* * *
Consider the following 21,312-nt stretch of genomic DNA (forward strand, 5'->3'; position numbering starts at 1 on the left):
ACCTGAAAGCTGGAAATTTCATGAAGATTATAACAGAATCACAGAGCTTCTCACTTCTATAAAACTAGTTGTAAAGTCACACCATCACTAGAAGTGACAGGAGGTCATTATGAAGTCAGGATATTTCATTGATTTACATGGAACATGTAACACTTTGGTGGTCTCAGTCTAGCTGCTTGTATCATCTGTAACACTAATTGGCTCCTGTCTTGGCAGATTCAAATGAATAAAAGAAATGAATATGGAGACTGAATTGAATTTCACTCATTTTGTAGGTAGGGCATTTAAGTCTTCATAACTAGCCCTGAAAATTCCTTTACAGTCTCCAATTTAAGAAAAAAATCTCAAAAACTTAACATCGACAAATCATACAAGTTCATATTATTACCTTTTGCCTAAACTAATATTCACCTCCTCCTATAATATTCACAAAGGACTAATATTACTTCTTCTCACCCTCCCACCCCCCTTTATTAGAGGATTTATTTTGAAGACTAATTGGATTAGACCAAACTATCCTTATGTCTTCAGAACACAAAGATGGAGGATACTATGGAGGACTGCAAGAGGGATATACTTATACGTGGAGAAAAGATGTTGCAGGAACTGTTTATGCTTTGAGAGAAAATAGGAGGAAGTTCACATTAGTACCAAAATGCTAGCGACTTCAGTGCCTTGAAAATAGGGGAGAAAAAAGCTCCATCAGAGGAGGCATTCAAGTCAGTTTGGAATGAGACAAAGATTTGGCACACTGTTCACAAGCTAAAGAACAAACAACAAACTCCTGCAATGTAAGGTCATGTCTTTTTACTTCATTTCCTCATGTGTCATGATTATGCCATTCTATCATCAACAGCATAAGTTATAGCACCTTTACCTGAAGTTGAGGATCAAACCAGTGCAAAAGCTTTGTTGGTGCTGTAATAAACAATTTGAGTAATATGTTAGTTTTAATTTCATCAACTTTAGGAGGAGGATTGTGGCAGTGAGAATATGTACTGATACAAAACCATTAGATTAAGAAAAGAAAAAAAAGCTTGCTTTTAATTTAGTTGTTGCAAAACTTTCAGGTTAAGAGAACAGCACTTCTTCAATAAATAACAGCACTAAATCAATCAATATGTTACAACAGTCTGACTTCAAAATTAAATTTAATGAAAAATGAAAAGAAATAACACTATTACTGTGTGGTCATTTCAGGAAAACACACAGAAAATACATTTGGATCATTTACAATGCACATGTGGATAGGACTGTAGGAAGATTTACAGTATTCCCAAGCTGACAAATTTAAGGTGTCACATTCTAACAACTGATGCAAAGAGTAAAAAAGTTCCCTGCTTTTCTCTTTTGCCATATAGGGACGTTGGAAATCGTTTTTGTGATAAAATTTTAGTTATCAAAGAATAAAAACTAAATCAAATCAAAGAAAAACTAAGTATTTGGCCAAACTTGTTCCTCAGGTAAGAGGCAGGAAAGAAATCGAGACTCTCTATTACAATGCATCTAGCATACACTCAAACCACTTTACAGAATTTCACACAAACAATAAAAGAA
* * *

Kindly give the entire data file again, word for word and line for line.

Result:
Consider the following 21,312-nt stretch of genomic DNA (forward strand, 5'->3'; position numbering starts at 1 on the left):
ACCTGAAAGCTGGAAATTTCATGAAGATTATAACAGAATCACAGAGCTTCTCACTTCTATAAAACTAGTTGTAAAGTCACACCATCACTAGAAGTGACAGGAGGTCATTATGAAGTCAGGATATTTCATTGATTTACATGGAACATGTAACACTTTGGTGGTCTCAGTCTAGCTGCTTGTATCATCTGTAACACTAATTGGCTCCTGTCTTGGCAGATTCAAATGAATAAAAGAAATGAATATGGAGACTGAATTGAATTTCACTCATTTTGTAGGTAGGGCATTTAAGTCTTCATAACTAGCCCTGAAAATTCCTTTACAGTCTCCAATTTAAGAAAAAAATCTCAAAAACTTAACATCGACAAATCATACAAGTTCATATTATTACCTTTTGCCTAAACTAATATTCACCTCCTCCTATAATATTCACAAAGGACTAATATTACTTCTTCTCACCCTCCCACCCCCCTTTATTAGAGGATTTATTTTGAAGACTAATTGGATTAGACCAAACTATCCTTATGTCTTCAGAACACAAAGATGGAGGATACTATGGAGGACTGCAAGAGGGATATACTTATACGTGGAGAAAAGATGTTGCAGGAACTGTTTATGCTTTGAGAGAAAATAGGAGGAAGTTCACATTAGTACCAAAATGCTAGCGACTTCAGTGCCTTGAAAATAGGGGAGAAAAAAGCTCCATCAGAGGAGGCATTCAAGTCAGTTTGGAATGAGACAAAGATTTGGCACACTGTTCACAAGCTAAAGAACAAACAACAAACTCCTGCAATGTAAGGTCATGTCTTTTTACTTCATTTCCTCATGTGTCATGATTATGCCATTCTATCATCAACAGCATAAGTTATAGCACCTTTACCTGAAGTTGAGGATCAAACCAGTGCAAAAGCTTTGTTGGTGCTGTAATAAACAATTTGAGTAATATGTTAGTTTTAATTTCATCAACTTTAGGAGGAGGATTGTGGCAGTGAGAATATGTACTGATACAAAACCATTAGATTAAGAAAAGAAAAAAAAGCTTGCTTTTAATTTAGTTGTTGCAAAACTTTCAGGTTAAGAGAACAGCACTTCTTCAATAAATAACAGCACTAAATCAATCAATATGTTACAACAGTCTGACTTCAAAATTAAATTTAATGAAAAATGAAAAGAAATAACACTATTACTGTGTGGTCATTTCAGGAAAACACACAGAAAATACATTTGGATCATTTACAATGCACATGTGGATAGGACTGTAGGAAGATTTACAGTATTCCCAAGCTGACAAATTTAAGGTGTCACATTCTAACAACTGATGCAAAGAGTAAAAAAGTTCCCTGCTTTTCTCTTTTGCCATATAGGGACGTTGGAAATCGTTTTTGTGATAAAATTTTAGTTATCAAAGAATAAAAACTAAATCAAATCAAAGAAAAACTAAGTATTTGGCCAAACTTGTTCCTCAGGTAAGAGGCAGGAAAGAAATCGAGACTCTCTATTACAATGCATCTAGCATACACTCAAACCACTTTACAGAATTTCACACAAACAATAAAAGAA